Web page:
A blog from the CIPD representative on the Council, Rachel Suff
Despite the progress that has clearly been made by employers in supporting employee health and well-being in recent years, there are also grounds for concern. The CIPD/Simplyhealth Health and Well-being at Work2018 survey reportshows that mental ill health is an even more significant issue for organisations than it was in 2016: over a fifth (22%) now report that mental ill health is the primarycause of long-term absence compared with 13% in 2016, and there has also been a significant increase in the number of reported common mental health conditions among employees in the past 12 months. Hopefully, the fact that many more organisations are raising awareness of mental health issues across their workforces (51% in 2018 versus 31% in 2016) is fostering a more open culture where employees are more willing to talk about their mental health.
If organisations are serious about improving people’s well-being, they need to dig deep and take action to combat the root problems causing work-related stress, such as unmanageable workloads – yet again by far the greatest cause of stress at work according to the CIPD research. Organisations need to develop a solid, evidence-based understanding of the causes of unhealthy practices such as ‘presenteeism’, or people turning up for work when ill – a trend observed by nearly 9 in 10 employers.
Our findings show less than a third of senior leaders encourage a focus on mental well-being through their actions and behaviour, or that line managers are trained in supporting people with mental ill health. We need to see a substantial improvement in both of these areas if we are going to achieve the step change needed to improve people’s mental health at work. An effective employee well-being strategy requires a ‘whole organisation’ approach, along with serious leadership commitment and supportive line management. Good occupational health provision is also vital.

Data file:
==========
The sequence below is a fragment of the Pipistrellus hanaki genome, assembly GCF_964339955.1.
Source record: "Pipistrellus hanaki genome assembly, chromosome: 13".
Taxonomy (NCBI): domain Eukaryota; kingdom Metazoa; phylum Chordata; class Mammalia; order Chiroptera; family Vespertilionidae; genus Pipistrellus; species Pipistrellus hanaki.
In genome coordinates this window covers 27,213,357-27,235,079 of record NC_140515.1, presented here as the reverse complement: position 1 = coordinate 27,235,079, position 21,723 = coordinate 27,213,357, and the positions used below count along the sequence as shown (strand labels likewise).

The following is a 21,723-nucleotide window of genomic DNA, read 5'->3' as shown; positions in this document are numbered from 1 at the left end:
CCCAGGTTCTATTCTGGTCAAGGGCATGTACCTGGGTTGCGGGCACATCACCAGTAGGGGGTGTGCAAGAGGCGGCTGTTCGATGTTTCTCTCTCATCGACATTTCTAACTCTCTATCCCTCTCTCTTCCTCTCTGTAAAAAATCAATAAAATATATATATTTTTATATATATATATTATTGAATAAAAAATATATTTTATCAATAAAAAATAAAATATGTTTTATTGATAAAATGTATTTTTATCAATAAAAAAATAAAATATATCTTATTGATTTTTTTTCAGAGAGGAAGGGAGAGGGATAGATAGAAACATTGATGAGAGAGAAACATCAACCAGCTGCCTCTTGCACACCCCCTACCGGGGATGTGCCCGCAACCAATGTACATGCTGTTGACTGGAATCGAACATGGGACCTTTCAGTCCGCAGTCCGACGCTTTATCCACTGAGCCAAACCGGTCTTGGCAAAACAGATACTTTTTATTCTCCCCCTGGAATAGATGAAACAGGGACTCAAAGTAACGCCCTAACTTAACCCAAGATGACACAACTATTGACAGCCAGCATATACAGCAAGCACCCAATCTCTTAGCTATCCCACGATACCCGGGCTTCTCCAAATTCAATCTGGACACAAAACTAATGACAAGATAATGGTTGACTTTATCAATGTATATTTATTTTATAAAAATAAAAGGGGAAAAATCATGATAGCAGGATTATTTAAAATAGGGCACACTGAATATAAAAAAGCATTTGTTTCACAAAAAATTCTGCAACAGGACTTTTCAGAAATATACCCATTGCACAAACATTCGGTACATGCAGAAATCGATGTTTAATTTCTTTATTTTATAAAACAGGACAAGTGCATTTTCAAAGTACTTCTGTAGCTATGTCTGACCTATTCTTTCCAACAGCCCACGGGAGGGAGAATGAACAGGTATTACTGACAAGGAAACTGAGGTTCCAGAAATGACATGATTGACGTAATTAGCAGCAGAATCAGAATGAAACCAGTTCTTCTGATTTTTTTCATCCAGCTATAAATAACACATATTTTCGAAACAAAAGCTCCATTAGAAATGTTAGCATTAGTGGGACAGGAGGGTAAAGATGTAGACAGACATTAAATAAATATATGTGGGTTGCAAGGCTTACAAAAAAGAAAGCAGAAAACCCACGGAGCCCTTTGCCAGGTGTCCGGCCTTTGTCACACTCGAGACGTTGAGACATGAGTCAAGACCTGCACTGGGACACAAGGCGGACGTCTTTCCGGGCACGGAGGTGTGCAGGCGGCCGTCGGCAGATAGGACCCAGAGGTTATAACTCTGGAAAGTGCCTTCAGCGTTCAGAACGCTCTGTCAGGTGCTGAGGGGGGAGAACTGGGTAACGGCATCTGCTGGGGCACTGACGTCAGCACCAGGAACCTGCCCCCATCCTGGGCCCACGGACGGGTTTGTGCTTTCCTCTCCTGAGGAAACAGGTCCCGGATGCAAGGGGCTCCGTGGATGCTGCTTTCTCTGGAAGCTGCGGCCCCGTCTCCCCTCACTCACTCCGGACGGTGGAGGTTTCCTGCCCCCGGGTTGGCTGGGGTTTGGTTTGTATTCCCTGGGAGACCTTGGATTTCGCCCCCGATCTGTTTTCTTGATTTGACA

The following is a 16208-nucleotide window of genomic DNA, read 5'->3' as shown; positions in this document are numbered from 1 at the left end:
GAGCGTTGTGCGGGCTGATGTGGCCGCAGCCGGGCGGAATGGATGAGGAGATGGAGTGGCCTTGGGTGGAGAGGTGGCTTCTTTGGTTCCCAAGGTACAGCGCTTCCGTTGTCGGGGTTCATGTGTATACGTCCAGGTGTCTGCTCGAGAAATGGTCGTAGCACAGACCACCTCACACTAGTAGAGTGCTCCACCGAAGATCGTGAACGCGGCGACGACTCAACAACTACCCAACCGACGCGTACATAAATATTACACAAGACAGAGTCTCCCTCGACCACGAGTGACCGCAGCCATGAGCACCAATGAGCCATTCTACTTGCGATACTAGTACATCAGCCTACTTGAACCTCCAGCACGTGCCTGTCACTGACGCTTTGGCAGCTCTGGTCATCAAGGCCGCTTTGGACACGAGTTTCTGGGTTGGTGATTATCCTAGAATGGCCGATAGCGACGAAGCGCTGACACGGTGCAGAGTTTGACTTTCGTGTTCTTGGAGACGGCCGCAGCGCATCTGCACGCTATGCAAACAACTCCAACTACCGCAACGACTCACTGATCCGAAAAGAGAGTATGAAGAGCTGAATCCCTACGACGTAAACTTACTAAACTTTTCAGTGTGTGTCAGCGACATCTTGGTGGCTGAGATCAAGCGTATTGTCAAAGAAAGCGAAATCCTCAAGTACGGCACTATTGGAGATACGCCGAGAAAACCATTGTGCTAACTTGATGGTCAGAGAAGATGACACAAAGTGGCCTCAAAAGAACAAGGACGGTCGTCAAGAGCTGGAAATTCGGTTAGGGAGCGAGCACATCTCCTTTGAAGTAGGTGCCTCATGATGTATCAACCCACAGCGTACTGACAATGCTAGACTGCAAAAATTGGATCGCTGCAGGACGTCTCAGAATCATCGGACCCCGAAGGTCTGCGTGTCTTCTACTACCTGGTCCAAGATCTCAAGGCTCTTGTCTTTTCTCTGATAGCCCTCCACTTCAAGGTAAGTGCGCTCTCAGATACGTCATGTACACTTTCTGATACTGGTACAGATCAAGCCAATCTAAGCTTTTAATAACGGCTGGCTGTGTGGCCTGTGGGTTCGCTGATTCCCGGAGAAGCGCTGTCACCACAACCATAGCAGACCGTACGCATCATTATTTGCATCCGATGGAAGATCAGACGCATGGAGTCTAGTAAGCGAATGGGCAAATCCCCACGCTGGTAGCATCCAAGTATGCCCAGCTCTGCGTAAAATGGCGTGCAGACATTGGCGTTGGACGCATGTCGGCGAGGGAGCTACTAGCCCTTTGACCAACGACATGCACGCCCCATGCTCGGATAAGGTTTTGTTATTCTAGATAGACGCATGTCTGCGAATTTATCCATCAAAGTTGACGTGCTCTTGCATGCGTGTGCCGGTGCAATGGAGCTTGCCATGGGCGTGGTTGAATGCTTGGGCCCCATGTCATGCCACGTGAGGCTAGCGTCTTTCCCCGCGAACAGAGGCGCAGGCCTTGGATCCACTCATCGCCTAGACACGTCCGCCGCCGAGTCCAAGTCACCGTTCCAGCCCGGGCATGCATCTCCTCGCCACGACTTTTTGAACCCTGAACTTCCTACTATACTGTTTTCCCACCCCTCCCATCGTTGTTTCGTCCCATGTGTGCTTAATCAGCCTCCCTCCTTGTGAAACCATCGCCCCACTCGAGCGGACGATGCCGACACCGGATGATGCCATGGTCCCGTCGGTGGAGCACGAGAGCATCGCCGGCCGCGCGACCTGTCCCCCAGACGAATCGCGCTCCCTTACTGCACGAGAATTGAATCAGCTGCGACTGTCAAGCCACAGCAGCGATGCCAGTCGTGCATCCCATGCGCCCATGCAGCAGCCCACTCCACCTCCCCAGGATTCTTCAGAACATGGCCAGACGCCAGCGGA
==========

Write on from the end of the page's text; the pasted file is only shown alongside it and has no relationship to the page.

Unsurprisingly, organisations that have a standalone well-being strategy, senior managers with well-being on their agenda and line managers who recognise the importance of well-being are more likely to report positive outcomes. The HR profession has a key role to play in steering the health and well-being agenda by ensuring that senior managers regard it as a priority, and that employee well-being practices are integrated in the organisation’s day-to-day operations
Business in the Community’s Mental Health at Work 2018 report, produced in conjunction with Mercer, charts the positive improvements that have been made in workplaces but says ‘the pace of change is too slow’, a conclusion that is backed up by a range of survey findings. For example, in 2018 45% of employees believe that their organisation does well in supporting those with mental health issues, compared with 40% in 2016, and in 2018 30% of line managers have taken part in mental health training compared with 22% in 2016.
There is a range of good practical guidance available for organisations on mental health to help guide their people management practices, such as:
www.mentalhealthatwork.org.uk– a Mental Health at Work Gateway in partnership with Mind and The Royal Foundation. The Gateway is aimed at HR professionals, employers and managers in supporting those with mental ill health at work.